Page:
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Ohio State cheerleading coach job posted months after firings

March 5, 2014

Martini.35@osu.edu

The position of Ohio State head cheerleading coach has been posted on the OSU jobs website, more than three months after the former head coach was terminated and nearly 10 months after two former assistant coaches were fired for their roles in a sexual harassment complaint.

The position was posted March 1, OSU athletics spokesman Dan Wallenberg said in an email Tuesday. The post closes March 9.

Wallenberg would not comment further, however, because the search is still in progress.

“We do not discuss personnel hiring until a person is officially announced by the Ohio State (Human Resources) department,” Wallenberg said in an email Wednesday.

After the head coach’s dismissal, Steve Chorba, who was hired along with Ray Sharp as one of two new assistant coaches this summer, was named interim head coach Nov. 25, the day Buchman was fired.

Interim OSU head cheerleading coach Steve Chorba stands on the sideline during an OSU football game against Michigan Nov. 30 at Michigan Stadium. Credit: Ritika Shah / Asst. photo editor

Interim OSU head cheerleading coach Steve Chorba stands on the sideline during an OSU football game against Michigan Nov. 30 at Michigan Stadium.
Credit: Ritika Shah / Asst. photo editor

Sharp remains with OSU as an assistant coach.

Wallenberg’s comment was on behalf of Chorba and Sharp as well.

The head cheerleading coach position requires a bachelor’s degree or a combination of education and experience that is equivalent, as well as experience at an intercollegiate institution and coaching cheerleading, according to the listing.

The target salary for the new head coach is between $40,000 and $45,000, and both current OSU employees and the general public can apply.

The position was posted nearly 10 months after two then-assistant coaches were fired.

Eddie Hollins and Dana Bumbrey, two former assistant coaches, were both fired “for cause” in May after a university investigation found “sufficient evidence” the two had violated the university’s Sexual Harassment Policy.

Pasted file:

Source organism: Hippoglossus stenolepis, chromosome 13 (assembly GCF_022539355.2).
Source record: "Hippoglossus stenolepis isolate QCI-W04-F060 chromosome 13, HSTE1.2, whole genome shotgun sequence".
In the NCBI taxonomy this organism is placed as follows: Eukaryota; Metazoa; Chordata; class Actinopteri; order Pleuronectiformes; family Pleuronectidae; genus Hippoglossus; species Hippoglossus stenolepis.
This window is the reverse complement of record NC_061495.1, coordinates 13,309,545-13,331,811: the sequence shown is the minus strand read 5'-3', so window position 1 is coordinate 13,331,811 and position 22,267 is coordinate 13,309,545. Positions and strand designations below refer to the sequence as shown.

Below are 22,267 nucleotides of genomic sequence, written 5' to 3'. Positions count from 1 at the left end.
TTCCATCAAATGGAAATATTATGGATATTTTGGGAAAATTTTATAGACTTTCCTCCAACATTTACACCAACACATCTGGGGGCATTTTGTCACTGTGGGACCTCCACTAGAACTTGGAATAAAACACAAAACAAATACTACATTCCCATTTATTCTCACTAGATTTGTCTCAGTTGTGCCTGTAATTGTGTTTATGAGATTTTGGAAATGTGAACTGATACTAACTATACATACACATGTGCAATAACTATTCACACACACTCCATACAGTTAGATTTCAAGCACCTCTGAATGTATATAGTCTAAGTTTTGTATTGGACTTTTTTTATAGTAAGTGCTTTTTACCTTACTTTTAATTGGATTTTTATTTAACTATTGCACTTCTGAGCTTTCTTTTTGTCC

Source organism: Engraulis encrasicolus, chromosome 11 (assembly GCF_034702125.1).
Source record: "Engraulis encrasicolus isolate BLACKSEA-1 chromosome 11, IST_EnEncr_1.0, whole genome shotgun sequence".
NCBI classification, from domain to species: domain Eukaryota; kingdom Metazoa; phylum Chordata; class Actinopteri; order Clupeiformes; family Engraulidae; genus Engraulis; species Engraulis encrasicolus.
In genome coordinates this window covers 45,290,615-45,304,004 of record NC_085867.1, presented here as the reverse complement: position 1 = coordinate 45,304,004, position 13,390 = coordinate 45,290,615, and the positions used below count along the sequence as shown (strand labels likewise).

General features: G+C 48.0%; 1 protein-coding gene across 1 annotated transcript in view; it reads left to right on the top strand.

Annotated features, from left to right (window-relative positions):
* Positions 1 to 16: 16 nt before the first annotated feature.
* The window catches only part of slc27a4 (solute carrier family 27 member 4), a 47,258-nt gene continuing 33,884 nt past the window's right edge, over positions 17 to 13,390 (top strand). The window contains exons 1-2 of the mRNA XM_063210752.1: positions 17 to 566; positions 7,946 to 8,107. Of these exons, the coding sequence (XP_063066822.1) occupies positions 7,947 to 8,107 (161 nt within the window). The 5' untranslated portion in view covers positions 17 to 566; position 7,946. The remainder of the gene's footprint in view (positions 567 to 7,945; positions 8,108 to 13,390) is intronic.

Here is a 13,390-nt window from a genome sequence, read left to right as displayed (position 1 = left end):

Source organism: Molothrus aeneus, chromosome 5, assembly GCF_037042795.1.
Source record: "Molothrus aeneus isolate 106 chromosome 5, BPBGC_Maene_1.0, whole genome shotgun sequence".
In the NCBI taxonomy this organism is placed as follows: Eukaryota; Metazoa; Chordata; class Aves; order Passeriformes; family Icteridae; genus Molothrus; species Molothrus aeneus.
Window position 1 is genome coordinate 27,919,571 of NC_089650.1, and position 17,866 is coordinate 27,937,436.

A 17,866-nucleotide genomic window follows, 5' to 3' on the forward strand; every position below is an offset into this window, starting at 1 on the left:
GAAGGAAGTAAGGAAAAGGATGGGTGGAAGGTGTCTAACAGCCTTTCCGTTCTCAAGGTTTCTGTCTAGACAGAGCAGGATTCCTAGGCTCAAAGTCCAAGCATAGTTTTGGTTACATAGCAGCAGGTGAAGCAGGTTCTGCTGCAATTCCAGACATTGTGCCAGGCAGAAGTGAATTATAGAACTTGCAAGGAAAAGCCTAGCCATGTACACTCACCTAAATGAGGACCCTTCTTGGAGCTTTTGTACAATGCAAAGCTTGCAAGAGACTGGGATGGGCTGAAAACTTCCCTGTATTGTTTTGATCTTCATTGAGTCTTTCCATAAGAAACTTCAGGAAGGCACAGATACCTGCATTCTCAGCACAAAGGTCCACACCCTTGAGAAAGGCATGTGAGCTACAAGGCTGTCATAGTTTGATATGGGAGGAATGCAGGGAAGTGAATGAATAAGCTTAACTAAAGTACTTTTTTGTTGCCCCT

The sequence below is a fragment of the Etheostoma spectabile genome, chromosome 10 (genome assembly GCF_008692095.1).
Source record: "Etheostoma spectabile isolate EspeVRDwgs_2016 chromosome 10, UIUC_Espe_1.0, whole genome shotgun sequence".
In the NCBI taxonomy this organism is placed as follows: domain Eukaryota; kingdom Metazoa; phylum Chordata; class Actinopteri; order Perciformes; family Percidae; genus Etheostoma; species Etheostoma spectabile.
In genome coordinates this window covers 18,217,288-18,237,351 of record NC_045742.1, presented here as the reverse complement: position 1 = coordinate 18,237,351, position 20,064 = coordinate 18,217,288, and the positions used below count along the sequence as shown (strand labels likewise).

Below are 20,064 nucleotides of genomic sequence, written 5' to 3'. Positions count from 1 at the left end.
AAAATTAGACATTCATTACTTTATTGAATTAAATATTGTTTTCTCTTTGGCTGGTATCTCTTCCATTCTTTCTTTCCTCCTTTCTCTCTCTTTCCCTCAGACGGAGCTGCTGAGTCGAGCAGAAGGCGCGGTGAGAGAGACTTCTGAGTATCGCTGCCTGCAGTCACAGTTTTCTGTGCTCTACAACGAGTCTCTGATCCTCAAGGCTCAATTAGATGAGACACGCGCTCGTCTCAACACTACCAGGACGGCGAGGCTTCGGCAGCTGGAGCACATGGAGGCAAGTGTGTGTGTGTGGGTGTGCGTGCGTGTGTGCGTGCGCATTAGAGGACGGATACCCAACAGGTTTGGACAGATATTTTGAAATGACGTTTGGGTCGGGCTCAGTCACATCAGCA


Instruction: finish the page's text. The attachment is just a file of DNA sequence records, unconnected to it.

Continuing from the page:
OSU’s Sexual Harassment Policy defines sexual harassment as “unwelcome sexual advances” and “requests for sexual favors,” and includes “other physical or verbal conduct of a sexual nature” when, among other conditions, it creates an “intimidating, hostile or offensive environment for working, learning or living on campus.”

Lenee Buchman, who had served as head cheerleading coach since July 2009, was initially kept on staff and given a raise to a yearly salary $43,003 from $42,577 Aug. 23. She was later terminated Nov. 25 for “several serious lapses of judgment and leadership,” according to an email athletic director and OSU Vice President Gene Smith sent Buchman Nov. 22 that was obtained by The Lantern.

One of those lapses occurred in August, Smith said in the letter, when Buchman took the OSU cheerleading team to a cheer camp ran by Bumbrey.

“Though I know that the camp was not run by Ohio State, you took our students and brand there with you,” Smith wrote. “All the while, you knew the nature of the behavior Mr. Bumbrey had been engaged in, that Ohio State had dismissed him just a few months earlier and that the university had emphatically chosen to disassociate itself from him and his damaging behavior.”

Smith also said when Hollins unexpectedly appeared at a team practice Sept. 9, Buchman did not approach him or ask him to leave.

Then-OSU cheerleading coach Lenee Buchman stands on the sideline during an OSU football game against Illinois Nov. 16. Credit: Kaily Cunningham / Multimedia editor

Then-OSU cheerleading coach Lenee Buchman stands on the sideline during an OSU football game against Illinois Nov. 16.
Credit: Kaily Cunningham / Multimedia editor

“When an assistant that had been fired for sexual harassment shows up at a team practice, it is obvious what is expected of a head coach,” Smith wrote.

An October Human Resources report that outlined the incidents began after former cheerleader Cody Ellis said Buchman had retaliated against him for reporting sexual harassment by dismissing him from the team.

Buchman, however, was found innocent of retaliation, as Smith said he and Miechelle Willis, OSU’s executive associate athletics director for student services and sports administration, agreed Ellis’ dismissal was warranted.

“We are both persuaded that the student’s past behavior — including persistent derogatory and offensive conduct toward teammates and others, the student’s negative attitude and other misconduct — all amply support the student’s dismissal from the team,” Smith wrote.


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